Research and Development

Research and Development (R&D) is not something confined to science laboratories and ‘people in white coats’. By its very nature, R&D is resourceful and, from an accountancy perspective, we regularly see innovative concepts and advancements that qualify for R&D tax relief.

R&D for tax purposes has the facility to span many sectors, from architecture and agriculture to software and engineering:

‘R&D takes place where a project seeks to resolve scientific or technological uncertainty.’

If you are considering some of your own projects for R&D Corporation Tax relief, you might be surprised by the qualifying criteria – it is not just about the end result.

R&D does require that you originate a new methodology, but the solution itself can already exist OR the process may already have been accomplished, but with a classified status, requiring you to create your own innovative approach.

Filling a knowledge gap, previously untouched by science and technology, as opposed to developing your own expertise could be the means by which you qualify for R&D tax relief.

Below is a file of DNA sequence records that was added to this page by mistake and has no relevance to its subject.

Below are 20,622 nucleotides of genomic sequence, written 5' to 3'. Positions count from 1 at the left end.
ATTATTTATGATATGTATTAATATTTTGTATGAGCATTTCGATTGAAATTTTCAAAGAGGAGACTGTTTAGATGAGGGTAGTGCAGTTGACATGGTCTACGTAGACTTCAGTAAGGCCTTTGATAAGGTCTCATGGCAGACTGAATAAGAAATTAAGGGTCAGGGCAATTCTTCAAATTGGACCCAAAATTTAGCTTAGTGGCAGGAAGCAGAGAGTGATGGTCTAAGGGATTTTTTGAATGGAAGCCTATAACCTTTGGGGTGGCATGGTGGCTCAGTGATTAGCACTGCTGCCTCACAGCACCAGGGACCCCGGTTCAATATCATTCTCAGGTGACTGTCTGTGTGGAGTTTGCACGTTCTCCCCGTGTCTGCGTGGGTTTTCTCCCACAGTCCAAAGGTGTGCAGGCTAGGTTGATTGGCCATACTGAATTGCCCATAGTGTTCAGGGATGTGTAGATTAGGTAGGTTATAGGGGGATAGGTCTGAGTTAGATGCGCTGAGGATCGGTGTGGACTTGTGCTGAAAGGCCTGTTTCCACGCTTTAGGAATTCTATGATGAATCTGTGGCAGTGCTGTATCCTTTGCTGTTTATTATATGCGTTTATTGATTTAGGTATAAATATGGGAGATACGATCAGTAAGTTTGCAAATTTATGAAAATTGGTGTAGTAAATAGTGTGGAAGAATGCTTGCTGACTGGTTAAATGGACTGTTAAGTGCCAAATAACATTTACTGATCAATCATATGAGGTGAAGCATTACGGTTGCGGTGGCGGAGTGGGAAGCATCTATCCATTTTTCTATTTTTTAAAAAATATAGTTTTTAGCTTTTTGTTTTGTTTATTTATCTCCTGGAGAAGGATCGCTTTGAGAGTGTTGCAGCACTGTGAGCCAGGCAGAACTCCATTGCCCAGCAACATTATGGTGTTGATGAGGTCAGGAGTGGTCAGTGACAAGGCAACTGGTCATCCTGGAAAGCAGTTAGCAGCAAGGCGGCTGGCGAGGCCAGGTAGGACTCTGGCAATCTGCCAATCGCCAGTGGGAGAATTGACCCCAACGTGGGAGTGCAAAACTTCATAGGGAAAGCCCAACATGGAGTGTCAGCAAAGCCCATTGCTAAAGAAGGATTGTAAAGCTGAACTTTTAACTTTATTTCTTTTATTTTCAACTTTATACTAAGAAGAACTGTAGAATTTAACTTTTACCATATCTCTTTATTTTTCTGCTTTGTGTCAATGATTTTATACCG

How We Add Value

  • Our experts spend time getting to know your enterprise, discussing your overall R&D strategy and how this could be included as qualifying expenditure
  • Early, straightforward advice helps identify the feasibility of any claim and ensures an efficient use of your time
  • Preparation of technical reports provides HMRC with the necessary procedural details of your project – leading to an expedient assessment
  • Overseeing the submission of the approved claim and dealing with subsequent correspondence enables you to focus on your day-to-day operations
  • Successful claims result in a positive impact on the cash position of your organisation.

Resources to Help You

Research and Development tax reliefs further the contribution organisations make towards technological advancements – it is one of the most attractive incentives in the world.

To help you understand a bit more about the scheme and how it could benefit you, including an explanation of the two strands it is broken down into – Small and Medium Enterprises (SMEs) and Large Companies, take a look at our resources below.